Looking at a Blackbird

Among twenty snowy mountains,

The only moving thing

Was the eye of the blackbird.

So begins “Thirteen Ways of Looking at a Blackbird” by Wallace Stevens. Rereading this poem is, for me, the perfect way to unwrap the winter season. Start with the ribbons — great flocks of blackbirds twisting in the early November sky.

Nothing brings stark definition to the pale light on the cold side of the equinoxes quite like blackbirds. Stevens, himself an odd bird with a poet’s heart stuffed inside a lawyer’s dark suit, stuffed inside an insurance office in Hartford, saw this so clearly. He got it all down in 13 quick stanzas — an odd dark number — that perfectly captures the strange dance of animus and bleakness that is winter. Some of it is achingly beautiful.

At the sight of blackbirds

Flying in a green light,

Even the bawds of euphony

Would cry out sharply.

I have stopped several times in recent weeks to look at blackbirds. Not by fours and twenties, but by four and twenty thousands. Usually, you hear them before you see them. It sounds like Yankee Stadium pitched upwards a few kilohertz. Look up and you will see them taking the place of recently departed leaves in great naked trees. If you are looking straight up, it is best to move out from under; when birds overhead number in the thousands, you are soon to be anointed.

I remember walking with friends through a stand of sycamore trees near a rushing river on a rainy day in rural Pennsylvania many years ago. The sound of the rain and the river blended with the cacophony of tens of thousands of blackbirds overhead. So, as we moved along rapt in conversation, we weren’t immediately aware of what we had walked into — literally. The ground was white with bird droppings. We bawds of euphony cried out sharply once we understood what we were standing in, startling the great assembly above. The black horde launched itself at once, and the reflexive beat of a hundred thousand wings cast a mighty freighted downdraft upon us. But for our slickers, we would have been lost.

It is one of the great sights in nature when one of these metropolis-sized avian populations takes wing at once to fill the sky. It roils and coalesces, rolls out, and turns in on itself, finding direction as a whole with thousands of independently moving parts. Somehow it locates the next cornfield feed or tree-top roost.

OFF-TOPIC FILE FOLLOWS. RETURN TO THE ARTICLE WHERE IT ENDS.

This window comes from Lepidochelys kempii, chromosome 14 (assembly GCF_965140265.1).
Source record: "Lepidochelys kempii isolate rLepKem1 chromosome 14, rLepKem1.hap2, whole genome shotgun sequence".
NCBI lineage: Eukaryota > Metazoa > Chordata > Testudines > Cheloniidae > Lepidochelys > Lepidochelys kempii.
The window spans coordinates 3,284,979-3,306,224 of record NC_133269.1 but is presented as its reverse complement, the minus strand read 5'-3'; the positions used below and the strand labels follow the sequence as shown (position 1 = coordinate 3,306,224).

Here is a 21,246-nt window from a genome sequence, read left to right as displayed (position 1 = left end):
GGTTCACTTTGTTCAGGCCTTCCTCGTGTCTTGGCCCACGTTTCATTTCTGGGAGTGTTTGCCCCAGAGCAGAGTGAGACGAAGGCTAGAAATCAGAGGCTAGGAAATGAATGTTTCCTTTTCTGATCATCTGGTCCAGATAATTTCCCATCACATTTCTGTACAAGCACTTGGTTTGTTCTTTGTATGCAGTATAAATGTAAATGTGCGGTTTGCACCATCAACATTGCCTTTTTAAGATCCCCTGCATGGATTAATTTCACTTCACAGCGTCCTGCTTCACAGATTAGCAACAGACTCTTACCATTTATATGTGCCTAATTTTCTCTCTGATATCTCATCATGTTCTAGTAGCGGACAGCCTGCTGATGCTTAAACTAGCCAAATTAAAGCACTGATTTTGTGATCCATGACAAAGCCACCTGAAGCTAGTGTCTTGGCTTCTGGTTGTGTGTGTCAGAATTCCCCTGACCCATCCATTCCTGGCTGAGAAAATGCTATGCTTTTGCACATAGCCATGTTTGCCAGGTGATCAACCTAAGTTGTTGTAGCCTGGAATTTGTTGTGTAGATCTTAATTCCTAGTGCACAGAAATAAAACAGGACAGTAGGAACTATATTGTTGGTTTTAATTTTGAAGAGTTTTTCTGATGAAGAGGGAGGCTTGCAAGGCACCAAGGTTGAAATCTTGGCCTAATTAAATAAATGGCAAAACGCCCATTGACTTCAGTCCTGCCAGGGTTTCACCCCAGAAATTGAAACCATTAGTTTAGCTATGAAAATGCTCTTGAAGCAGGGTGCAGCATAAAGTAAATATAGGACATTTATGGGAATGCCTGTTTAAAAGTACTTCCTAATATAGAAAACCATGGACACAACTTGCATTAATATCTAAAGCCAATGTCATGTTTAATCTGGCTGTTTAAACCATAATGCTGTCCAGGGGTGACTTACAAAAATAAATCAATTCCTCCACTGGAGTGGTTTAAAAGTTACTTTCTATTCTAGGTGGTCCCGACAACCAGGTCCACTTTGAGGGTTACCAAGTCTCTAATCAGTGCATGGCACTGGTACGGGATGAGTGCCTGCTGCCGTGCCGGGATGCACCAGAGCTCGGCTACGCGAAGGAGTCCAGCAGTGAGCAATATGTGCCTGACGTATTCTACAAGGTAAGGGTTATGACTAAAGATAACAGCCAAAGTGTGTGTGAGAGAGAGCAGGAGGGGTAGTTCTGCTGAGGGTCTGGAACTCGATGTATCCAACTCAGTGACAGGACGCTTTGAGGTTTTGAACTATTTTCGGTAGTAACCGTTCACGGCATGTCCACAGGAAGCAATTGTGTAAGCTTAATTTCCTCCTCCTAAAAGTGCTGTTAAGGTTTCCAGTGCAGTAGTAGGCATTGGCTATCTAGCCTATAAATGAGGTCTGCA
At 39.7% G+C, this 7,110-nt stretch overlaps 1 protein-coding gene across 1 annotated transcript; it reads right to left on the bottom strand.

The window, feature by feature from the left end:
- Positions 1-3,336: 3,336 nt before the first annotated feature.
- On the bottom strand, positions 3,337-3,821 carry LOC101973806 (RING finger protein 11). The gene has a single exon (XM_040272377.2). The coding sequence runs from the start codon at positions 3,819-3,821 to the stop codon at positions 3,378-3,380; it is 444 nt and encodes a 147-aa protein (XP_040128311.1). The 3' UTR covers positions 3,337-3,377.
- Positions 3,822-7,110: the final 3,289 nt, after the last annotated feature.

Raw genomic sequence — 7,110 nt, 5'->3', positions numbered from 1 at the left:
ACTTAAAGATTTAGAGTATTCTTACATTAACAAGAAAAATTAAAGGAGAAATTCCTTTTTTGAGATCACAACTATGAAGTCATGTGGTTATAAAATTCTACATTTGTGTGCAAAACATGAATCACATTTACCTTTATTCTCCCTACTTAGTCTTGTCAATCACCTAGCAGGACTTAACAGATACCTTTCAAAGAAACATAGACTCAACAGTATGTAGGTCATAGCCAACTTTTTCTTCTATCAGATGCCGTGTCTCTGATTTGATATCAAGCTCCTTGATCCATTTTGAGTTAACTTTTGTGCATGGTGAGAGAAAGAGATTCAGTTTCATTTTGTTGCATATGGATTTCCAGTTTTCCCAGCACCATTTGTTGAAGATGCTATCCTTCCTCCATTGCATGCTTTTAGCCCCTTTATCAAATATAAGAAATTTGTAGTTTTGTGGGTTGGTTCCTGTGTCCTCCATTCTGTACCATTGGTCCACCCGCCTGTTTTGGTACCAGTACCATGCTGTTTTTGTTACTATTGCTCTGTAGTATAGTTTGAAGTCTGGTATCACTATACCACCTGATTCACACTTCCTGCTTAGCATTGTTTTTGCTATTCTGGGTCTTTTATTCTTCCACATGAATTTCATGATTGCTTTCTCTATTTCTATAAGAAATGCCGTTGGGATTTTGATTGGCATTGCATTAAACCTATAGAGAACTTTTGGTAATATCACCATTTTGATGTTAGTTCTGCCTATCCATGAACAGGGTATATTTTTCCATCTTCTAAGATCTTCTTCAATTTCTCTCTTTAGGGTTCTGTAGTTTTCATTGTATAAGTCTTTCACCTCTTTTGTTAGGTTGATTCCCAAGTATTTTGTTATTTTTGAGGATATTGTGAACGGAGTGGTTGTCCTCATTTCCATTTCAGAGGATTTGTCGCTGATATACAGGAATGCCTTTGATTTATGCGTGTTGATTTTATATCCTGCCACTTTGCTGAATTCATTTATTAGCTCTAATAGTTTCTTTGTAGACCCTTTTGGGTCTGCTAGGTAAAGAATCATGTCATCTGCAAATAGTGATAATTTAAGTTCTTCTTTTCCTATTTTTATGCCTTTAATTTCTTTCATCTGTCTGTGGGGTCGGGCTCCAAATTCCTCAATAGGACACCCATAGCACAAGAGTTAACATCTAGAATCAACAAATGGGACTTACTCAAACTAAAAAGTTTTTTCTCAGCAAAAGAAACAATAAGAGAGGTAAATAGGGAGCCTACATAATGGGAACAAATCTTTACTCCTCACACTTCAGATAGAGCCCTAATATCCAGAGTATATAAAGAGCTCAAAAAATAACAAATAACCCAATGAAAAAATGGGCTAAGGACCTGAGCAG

The cohesion of these flocks has always intrigued scientists. Back in the 1930s, one prevailing hypothesis was that the group constituted a kind of telepathic cloud, communicating movement and intention instantaneously between the individual members of the flock. But that raised the question: Is there one conductor bird somehow making all the decisions? “Left, no right! Up, c’mon, higher! No, wait, let’s land over there!” This was a theory that was still seriously considered as late at the 1970s.

In recent years, mathematicians and computer animation experts have gotten into the act. They suspected that there are some simple rules that transform the chaos of thousands of independent birds into the order of a flock. Using computer models, they were able to try out various flocking theories.

Craig Reynolds, an MIT grad and Academy Award winner for science and engineering in computer animation, created flocking computer entities called “boids,” and he gave them three simple rules to follow:  maintain a minimum distance from other objects including other boids; steer toward the perceived average heading of the flock; and move toward the average position or center of the flock. The resulting simulation, which you can see at www.red3d.com/cwr/boids, mimics exactly flocking birds in nature.

He rode over Connecticut

In a glass coach.

Once, a fear pierced him,

In that he mistook

The shadow of his equipage

For blackbirds.

Wallace Stevens reminds me of why these three rules of flocking seem so familiar. They are rules of the road: keep your distance; stay on the road; and don’t speed or stop suddenly. If my fellow commuters and I were freed to roam the skies in our cars, it would feel quite natural for us to pitch and yaw between horizons en masse like blackbirds.

But in the pale light on the cold side of the equinoxes, the road is not where I want to be. Every road has a destination, and ultimately my road always leads home. That is where my little flock is. That is where I want to roost as winter closes in. And that is how “Thirteen Ways of Looking at a Blackbird” ends.

It was evening all afternoon.

It was snowing

And it was going to snow.

The blackbird sat

In the cedar-limbs.

About Curtiss Clark

Curtiss Clark lives in western Connecticut with his wife, Kate, at the intersection of two country roads where many living things cross paths. He is a retired newspaper editor.
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